Introduction: AMD x86-64 Architecture

We will talk about the 64-bit processors that will drive our next personal computers forward. The projects by Intel and AMD are innovative and, if the promises are kept, in less than a year they should be on store shelves. These new architectures promise to take parallelism even farther, providing mechanisms for the compilers to pass to the CPUs not only efficiently organized instructions, but mainly how and which can be executed in parallel.

When we talk about 64-bit CPUs, it is important to elucidate a certain confusion that is made with present processors. We should have it clear in our minds that all the present processors, Intel or AMD, are 32-bit CPUs. The Pentium 4 or the Athlon have 64-bit data bus, but the CPU architecture is of 32 bits. In this article, we will see what the AMD is planning for its 64-bit architecture.

AMD x86-64 Architecture

We start with a question: how to make the transition from the 32-bit CPUs to the 64-bit one? AMD is answering this question with an architecture that, besides the 64-bit environment, promises compatibility with al the programs developed to 16 and 32 bits. The aim is to offer a low cost solution for the users to make this transition in a very easy way. With an architecture compatible to the x86 world, the board and software manufacturers and the users can manage their investments more easily. The idea is to offer a secure bridge for the transition from 32 to 64 bits. The 64 -computing is directed to applications that are very hungry for memory, such as the great databases, the CAD tools and the simulations that, according to the present features, are limited by the 4 GB address space.

Very little time ago, people used to say that the RISC CPUs would definitely go beyond the CISC architectures. However, it did not happen and the present CISC computers got on the same footing with the RISC, in terms of integer data operations, and have already reduced a lot the disadvantage they had in operations with floating point. That is why, states AMD, the next performance gains will have more to do with the implementing techniques (e.g.: parallelism) than with the instruction set: RISC, CISC-64 or VLIW. In fact, there is a certain abuse with these names, because the present x86 CPUs have only one CISC external layer, and its core was formed by RISC computers.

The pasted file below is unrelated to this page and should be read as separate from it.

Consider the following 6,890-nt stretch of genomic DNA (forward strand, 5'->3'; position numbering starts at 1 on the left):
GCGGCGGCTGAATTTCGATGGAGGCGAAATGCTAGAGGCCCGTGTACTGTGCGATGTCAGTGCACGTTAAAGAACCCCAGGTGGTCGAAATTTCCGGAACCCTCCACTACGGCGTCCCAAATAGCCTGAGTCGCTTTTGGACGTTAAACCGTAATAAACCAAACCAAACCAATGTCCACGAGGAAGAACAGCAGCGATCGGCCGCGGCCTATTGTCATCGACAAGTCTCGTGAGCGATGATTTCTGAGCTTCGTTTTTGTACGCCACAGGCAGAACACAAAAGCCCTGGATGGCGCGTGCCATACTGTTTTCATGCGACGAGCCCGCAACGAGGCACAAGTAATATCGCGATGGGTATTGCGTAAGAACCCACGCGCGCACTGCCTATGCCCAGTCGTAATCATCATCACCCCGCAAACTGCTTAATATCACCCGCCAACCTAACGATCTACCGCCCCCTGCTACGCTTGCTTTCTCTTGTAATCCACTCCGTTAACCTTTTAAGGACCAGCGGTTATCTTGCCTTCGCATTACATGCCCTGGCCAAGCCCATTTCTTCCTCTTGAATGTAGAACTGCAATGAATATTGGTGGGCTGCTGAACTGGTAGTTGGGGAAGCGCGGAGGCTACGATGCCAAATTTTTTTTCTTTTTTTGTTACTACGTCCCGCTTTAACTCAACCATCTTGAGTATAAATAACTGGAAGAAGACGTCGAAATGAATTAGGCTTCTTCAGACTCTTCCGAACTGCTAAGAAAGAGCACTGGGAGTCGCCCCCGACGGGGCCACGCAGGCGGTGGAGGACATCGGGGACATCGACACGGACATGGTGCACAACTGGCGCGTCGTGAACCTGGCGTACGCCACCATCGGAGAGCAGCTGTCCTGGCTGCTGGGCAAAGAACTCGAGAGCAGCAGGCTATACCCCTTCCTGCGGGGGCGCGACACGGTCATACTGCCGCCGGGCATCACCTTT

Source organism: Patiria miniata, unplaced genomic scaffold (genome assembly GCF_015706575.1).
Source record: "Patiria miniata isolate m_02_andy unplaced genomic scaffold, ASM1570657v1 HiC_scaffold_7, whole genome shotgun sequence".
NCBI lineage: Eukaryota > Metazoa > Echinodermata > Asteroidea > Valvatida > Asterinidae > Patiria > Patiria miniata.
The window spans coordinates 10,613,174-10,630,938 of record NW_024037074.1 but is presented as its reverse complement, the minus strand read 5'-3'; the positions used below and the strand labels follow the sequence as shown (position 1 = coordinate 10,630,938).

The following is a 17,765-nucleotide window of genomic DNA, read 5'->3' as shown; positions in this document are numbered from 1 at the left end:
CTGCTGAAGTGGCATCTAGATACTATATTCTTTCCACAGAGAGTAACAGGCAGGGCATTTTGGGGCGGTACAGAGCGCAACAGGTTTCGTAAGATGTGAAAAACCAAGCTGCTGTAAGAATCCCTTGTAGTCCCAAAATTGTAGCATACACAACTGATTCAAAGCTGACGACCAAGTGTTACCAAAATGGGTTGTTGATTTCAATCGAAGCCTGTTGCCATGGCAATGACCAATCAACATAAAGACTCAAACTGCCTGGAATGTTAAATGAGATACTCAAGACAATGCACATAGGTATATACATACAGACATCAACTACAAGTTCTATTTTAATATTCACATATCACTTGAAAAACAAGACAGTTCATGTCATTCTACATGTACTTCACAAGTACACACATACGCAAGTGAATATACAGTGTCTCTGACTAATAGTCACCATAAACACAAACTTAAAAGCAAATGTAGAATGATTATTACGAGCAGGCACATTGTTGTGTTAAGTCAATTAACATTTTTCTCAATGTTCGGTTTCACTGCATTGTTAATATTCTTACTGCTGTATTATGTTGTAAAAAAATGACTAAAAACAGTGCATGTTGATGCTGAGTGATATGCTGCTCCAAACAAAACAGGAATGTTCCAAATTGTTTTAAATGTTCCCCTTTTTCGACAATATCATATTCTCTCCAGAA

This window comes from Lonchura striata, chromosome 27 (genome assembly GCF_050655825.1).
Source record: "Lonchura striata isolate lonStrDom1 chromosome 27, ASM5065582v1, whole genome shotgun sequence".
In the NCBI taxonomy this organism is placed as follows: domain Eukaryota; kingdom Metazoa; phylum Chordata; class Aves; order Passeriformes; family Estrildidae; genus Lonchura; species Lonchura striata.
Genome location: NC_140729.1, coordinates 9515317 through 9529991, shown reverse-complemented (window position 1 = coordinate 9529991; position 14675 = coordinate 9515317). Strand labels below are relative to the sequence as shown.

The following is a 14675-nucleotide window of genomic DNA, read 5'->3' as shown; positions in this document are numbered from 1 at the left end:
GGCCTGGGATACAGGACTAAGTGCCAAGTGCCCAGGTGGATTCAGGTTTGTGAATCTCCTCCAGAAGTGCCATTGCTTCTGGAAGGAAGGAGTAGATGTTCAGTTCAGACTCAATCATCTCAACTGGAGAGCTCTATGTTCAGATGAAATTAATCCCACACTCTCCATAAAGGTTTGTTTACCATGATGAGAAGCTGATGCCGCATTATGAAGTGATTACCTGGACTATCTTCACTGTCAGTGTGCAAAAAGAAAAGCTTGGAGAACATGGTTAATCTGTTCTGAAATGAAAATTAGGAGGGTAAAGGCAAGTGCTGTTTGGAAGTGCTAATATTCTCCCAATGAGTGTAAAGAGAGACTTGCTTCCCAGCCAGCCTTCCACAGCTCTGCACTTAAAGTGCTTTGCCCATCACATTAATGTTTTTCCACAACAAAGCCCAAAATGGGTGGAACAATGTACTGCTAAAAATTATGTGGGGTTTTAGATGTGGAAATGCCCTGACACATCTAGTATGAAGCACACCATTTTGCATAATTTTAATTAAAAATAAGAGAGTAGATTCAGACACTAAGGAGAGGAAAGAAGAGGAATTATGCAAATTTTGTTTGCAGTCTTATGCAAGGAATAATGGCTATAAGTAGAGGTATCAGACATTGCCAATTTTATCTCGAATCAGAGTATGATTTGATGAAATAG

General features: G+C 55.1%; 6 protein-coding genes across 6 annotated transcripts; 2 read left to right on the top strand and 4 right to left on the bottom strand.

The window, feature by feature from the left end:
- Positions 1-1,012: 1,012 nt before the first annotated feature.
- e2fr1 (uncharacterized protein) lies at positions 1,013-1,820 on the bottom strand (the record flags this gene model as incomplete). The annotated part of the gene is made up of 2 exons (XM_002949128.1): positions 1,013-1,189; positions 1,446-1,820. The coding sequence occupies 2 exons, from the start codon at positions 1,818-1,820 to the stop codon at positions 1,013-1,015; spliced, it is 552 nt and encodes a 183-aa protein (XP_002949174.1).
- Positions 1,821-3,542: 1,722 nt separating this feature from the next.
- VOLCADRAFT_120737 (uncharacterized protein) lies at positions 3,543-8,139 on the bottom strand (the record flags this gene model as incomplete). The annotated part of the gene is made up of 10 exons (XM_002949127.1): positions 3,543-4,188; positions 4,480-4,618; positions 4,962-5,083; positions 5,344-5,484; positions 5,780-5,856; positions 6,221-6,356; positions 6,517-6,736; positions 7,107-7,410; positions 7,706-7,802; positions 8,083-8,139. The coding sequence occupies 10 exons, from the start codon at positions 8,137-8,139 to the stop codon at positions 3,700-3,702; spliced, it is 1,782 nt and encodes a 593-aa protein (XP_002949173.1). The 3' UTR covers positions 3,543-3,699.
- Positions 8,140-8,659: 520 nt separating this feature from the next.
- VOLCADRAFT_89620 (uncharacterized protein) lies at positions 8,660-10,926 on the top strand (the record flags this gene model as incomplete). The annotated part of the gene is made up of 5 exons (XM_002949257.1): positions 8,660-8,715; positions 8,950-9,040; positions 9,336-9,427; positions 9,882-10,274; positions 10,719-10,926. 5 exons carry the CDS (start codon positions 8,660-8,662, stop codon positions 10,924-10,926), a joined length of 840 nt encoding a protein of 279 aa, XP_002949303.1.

AMD is calling its new architecture x86-64 and it will be started with a family of processors that have the code name Hammer (the first project, code-named clawhammer, was released as Athlon 64). The 64-bit strategy by AMD is the extension of the present x86 CPUs to work at 64 bits, with the introduction of the so called Long Mode. This solution is safe because it has already been employed at the time of the transition from 16 bits (8088 and 286 CPUs) to 32 bits (386 CPUs and forward). Since long ago, the 32-bit CPUs operate in two modes. When in real mode, they become like the old 8088, but, when in protected mode, they offer 32-bit features, with task and memory managers. The x86-64 architecture offers a new mode called Long Mode, which serves for setting the CPU to operate at 64 bits. When in long mode, besides the 64-bit features, registers extended to 64 bits are offered and, besides that, new registers have been added. Let’s go to the study of this new mode.


Ricardo Zelenovsky, PhD, is professor at UNB (Universidade de Brasília), a Brazilian Engineering University. Together with Alexandre Mendonça, Zelenovsky wrote several books about computer hardware. Visit their website at